Hello folks, in this lesson, we're going to get the essential components installed, ready for you to follow along with the code examples if you want to, which I'd recommend. You'll need to have Node.js installed, the latest version of the time of writing is 8.10.0. The Angular team recommends using a version of Node greater than 6.9, and NPM v3 and up. If you've already got them installed, you should be good to go. If you don't have them installed, head on over to Nodejs.org and follow the installation instructions for your platform. The easiest and most productive way to work with Angular right now is using the Angular CLI. So the first thing we need to do is get that installed. We can install it globally using this command. Depending on what platform you're using, you might see some errors in the output there. So to test that the CLI has been installed correctly, you can just run the NG command, and that will list all of the commands that can be used. So it looks like everything's working correctly. The Angular CLI lets us create new Angular applications, or new components, services, directives. Or many other of the different building blocks that an Angular application is made of, directly from the command line, and this can save us a lot of time. There aren't any project files for this course. There's a copy of the completed application up on GitHub for reference, but we'll be starting from scratch, and creating everything we need as we go along. So let's create a new project now. The command line should be focused on the directory that you want to create the new project in. I'm creating mine in my users folder. And we can create a new project using this CLI with the following command. So the command starts with ng, all of the Angular CLI commands begin with ng, and then we want to run new in order to create a new application. And we need to specify the name of the directory that the application is going to be created in, so I've called mine js-blackjack. We've also used the style flag, and we've set that to scss because we're going to be using Sass to create styles for our application. Once the new command is finished, we should see a lot of output in the command line, and it should end with projects js-blackjack successfully created. So this will create a new directory in whichever directory the command line is focused on, and it will configure the app to use Sass. Let's take a quick look around the skeleton application. The editor that I'll be using throughout this course is Visual Studio 2017 Community Edition, which is totally free and has many great features. Another popular IDE is VSCode. The editor shouldn't matter too much, so just use whatever you're comfortable with. So inside the root directory of the new application, we should find some existing directories. There will be an e2e directory which will contain end-to-end tests, a node modules directory, and an src directory. There are also a bunch of loose files, which are mostly configuration related. There is a .angular-cli.json file, let's just open that up and have a quick look. So this contains configuration for the CLI itself, it shows where various other configuration files are, such as the schema. And it sets a number of default properties, such as where the test configuration files are, where the styles are located, the environment files and all kinds of other things. Generally, we won't need to make too many changes to this file, but just bear in mind that this underpins a lot of how the CLI works. We also have a .editorconfig file, which provides configuration for the IDE. And also a .gitignore to tell Git, if you're using Git, any files that it should not track, such as all of the files in the node_modules folder. There are two configuration files for testing, the karma.conf.js file, This provides the karma configuration for our unit tests. And there's also a protractor.conf.js file, and this provides the configuration for end-to-end tests. Again, we generally won't need to make too many changes to these files. There's a package.json file, which is common to all applications built using Node.js and NPM. And the readme file, which we can use to tell people about our project. Finally, right at the bottom here, there are some TypeScript configuration files, the tsconfig.json file. So this provides configuration for the TypeScript's compiler when it compiles the TypeScript into JavaScript. Again, we'll rarely need to make any changes here. And lastly, we have a tslint.json file, and this provides all of the literals for the application. So let's take a look at the SRC folder. So this is where the majority of the code that we're going to create ourselves and work on will be kept. So inside here we have a number of other loose files, and we have an app folder, an assets folder, and environments folder. So some of the files in here are just regular kind of web files, we've got a favicon and an index.html page, but we also have some TypeScript files in here. There's one called main.ts, let's just open this up. So this one is used to bootstrap the application. We'll come back and look at this in a bit more detail later in the course. And there is also a file here called test.ts, this is a bit like main.ts, but it is for our unit tests. We don't need to worry too much about what's in here. But what this file does is just makes sure that when we run our unit tests, all of the .spec.ts files get included, and the context and testing environment gets set up correctly. Also included is a polyfills.ts file, which contains some browser polyfills. Mostly the code in this file is commented out, but depending on which browsers we'd like to support, we can come in and uncomment out whatever we need to. You can see the only things that are enabled in here are the reflect-metadata polyfill because that's a part of ES7, and that's not yet supported in most browsers. And also the zone.js file, and that is actually required by Angular itself. Apart from those two things, everything else is commented out. And we're not actually gonna be making any changes in this file. So there are some more configuration files for TypeScript in the SRC folder. Again, these are separated into file-specific for either the application or for testing. And it tells the compiler which files to exclude, and some other options like that. So the app point is for the application, and the spec one is for unit tests. And let's just take a quick look in the app folder here. So this is where the majority of the application that we're building will reside. And in here, we've got an example component and an example module. Now, we're gonna take a look at those files in much more detail very soon. For now, just understand that an Angular application is built of one or more modules, and those modules contain usually one or more components, and a bunch of other things like services, directives, pipes, etc. And we'll be looking at all of those things later in the course, but this is where the CLI post in, in this app folder. We also have an assets folder. And at the moment it's empty, but this is where we can put things like CSS files, or Sass files, images, fonts, and anything else that is Is considered an assets. And lastly, we have this environments folder, and there's a couple of files in here. We've got a production environment file and a development environment file. These are pretty empty at the moment. The production environment just sets the production configuration property to true, and the development version sets the production property to false. So we don't need to worry too much about that, just understand that when we do a production build, Angular will use the environment.prod.ts file. But as we are building the application and running development builds, Angular will use the environment.ts file. So this could be used to specify things like the URLs that we wanna make, HTTP requests too, which are likely to be different in production versus development. So this has been a whistle-stop tour of exactly what Angular CLI installs for us and how it configures the initial seed for the application. There are a number of configuration files. So we've seen that the CLI provides a lot of configuration for us. And this is where it can really save us time. So you can install all of these different things manually and configure them all individually, and it's not completely insane, but it can take a very long time, especially the first time that you need to do it. You need to configure web pack, TypeScript, and all of the other tooling. And it requires a pretty specific configuration that can take a few attempts to get right. Angular CLI takes care of all of that configuration for us, leaving us free to get on with actually building the application. Thanks for watching.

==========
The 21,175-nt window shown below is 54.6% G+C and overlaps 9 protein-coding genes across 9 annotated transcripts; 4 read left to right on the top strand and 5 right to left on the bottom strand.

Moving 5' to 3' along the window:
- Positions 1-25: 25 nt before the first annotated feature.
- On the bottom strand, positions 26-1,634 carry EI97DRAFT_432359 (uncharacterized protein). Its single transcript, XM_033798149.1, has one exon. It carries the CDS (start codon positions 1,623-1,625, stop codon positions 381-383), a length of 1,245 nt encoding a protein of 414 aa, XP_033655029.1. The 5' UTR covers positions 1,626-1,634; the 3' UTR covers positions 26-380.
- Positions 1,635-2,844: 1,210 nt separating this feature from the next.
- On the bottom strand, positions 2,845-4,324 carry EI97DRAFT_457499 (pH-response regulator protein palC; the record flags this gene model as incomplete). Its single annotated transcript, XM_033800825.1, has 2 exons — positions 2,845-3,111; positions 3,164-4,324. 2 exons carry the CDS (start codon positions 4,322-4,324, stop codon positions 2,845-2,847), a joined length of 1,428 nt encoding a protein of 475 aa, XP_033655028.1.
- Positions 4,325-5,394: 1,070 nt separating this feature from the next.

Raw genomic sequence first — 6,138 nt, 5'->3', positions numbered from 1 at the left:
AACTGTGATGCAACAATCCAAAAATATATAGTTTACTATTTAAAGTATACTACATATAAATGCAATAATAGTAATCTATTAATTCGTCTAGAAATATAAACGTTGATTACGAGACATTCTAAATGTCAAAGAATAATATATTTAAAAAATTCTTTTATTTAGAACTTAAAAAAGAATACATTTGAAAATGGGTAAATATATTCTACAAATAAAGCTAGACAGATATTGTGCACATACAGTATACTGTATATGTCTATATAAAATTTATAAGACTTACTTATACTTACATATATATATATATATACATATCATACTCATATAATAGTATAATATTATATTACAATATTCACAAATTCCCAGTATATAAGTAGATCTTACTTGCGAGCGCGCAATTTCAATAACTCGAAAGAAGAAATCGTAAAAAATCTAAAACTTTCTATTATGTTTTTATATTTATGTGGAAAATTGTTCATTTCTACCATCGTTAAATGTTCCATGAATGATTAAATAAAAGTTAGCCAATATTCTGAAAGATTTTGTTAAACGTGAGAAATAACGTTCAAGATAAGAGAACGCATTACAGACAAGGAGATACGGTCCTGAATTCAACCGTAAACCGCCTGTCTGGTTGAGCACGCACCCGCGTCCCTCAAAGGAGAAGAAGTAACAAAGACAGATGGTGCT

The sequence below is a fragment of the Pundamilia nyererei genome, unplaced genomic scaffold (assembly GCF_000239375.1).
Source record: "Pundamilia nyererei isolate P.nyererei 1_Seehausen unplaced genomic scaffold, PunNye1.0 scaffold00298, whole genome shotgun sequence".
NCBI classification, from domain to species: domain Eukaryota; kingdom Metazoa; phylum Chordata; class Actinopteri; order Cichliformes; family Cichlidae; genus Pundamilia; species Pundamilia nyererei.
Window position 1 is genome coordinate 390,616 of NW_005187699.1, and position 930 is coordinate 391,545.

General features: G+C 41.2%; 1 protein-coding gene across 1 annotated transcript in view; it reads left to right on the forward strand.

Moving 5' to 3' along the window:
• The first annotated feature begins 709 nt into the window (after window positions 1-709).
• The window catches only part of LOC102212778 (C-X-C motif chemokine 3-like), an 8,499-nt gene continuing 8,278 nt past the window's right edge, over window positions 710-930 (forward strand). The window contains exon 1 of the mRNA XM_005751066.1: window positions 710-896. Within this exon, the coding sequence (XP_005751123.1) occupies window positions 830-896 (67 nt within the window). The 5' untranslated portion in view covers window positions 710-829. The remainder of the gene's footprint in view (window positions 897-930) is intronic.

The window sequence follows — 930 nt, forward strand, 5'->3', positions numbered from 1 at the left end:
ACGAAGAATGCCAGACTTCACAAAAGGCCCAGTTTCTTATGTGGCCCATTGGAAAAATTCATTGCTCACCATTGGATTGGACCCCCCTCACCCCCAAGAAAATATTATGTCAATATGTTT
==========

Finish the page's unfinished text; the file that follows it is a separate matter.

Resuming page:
Back to the top